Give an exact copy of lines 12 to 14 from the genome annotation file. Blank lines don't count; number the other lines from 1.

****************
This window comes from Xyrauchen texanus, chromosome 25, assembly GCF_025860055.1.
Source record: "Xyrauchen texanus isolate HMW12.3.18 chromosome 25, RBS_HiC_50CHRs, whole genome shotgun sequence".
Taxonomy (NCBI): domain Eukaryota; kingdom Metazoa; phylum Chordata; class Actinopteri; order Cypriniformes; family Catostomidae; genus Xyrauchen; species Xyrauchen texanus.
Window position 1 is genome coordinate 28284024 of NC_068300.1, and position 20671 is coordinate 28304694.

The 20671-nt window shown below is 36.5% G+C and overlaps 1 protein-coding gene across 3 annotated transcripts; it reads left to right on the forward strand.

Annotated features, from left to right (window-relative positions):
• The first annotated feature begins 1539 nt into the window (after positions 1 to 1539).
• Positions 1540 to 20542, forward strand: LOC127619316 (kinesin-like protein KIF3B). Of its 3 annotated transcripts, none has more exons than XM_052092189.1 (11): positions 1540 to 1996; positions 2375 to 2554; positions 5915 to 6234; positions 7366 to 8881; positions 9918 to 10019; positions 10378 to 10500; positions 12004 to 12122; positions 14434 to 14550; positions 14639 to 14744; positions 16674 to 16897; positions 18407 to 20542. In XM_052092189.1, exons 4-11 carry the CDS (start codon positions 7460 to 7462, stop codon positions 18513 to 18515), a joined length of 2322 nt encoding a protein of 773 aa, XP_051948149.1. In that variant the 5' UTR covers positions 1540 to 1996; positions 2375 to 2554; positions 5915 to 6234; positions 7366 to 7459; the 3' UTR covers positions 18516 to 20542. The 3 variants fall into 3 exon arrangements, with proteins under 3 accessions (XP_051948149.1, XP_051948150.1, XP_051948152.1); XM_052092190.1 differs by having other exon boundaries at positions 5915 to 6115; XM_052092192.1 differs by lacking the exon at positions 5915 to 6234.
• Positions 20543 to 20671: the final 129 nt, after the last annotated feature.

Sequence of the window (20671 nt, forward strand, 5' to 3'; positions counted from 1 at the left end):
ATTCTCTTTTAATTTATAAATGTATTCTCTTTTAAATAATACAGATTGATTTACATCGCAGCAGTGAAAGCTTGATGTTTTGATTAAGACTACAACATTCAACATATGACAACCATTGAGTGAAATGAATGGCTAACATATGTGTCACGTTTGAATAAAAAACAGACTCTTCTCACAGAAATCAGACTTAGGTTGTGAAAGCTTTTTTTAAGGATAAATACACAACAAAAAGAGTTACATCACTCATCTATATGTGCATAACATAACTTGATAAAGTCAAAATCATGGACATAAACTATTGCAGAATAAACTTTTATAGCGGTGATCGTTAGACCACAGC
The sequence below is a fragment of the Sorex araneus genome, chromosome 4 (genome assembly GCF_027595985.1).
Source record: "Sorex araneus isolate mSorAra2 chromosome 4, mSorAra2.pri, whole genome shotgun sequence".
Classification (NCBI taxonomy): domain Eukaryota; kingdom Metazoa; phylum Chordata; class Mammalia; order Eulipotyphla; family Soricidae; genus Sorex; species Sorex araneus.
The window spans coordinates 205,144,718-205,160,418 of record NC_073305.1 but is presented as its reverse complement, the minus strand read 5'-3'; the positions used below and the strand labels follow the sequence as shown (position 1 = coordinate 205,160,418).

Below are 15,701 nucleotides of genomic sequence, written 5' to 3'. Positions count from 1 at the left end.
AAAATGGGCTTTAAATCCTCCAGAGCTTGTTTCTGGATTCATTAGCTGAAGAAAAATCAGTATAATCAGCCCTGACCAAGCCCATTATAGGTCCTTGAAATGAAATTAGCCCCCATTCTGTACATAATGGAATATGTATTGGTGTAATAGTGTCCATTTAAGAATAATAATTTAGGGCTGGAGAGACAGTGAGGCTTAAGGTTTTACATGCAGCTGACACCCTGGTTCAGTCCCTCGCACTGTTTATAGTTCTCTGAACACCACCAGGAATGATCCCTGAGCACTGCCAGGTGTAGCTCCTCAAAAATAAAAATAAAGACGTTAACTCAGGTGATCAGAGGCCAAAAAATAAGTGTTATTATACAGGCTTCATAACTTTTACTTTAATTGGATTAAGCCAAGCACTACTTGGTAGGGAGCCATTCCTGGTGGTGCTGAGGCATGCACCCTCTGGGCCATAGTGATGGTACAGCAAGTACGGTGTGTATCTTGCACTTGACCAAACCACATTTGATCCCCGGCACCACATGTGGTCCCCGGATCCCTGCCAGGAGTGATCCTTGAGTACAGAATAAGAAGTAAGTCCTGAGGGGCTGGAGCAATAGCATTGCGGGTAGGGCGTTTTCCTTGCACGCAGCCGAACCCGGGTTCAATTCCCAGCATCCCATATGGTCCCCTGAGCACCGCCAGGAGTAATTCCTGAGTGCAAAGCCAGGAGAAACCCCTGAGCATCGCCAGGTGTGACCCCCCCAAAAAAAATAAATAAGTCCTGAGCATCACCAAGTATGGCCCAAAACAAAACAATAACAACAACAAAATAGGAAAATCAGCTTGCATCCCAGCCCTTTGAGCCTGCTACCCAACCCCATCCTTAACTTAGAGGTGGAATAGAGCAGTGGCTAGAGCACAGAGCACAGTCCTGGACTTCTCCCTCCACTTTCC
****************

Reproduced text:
The sequence below is a fragment of the Sorex araneus genome, chromosome 4 (genome assembly GCF_027595985.1).
Source record: "Sorex araneus isolate mSorAra2 chromosome 4, mSorAra2.pri, whole genome shotgun sequence".
Classification (NCBI taxonomy): domain Eukaryota; kingdom Metazoa; phylum Chordata; class Mammalia; order Eulipotyphla; family Soricidae; genus Sorex; species Sorex araneus.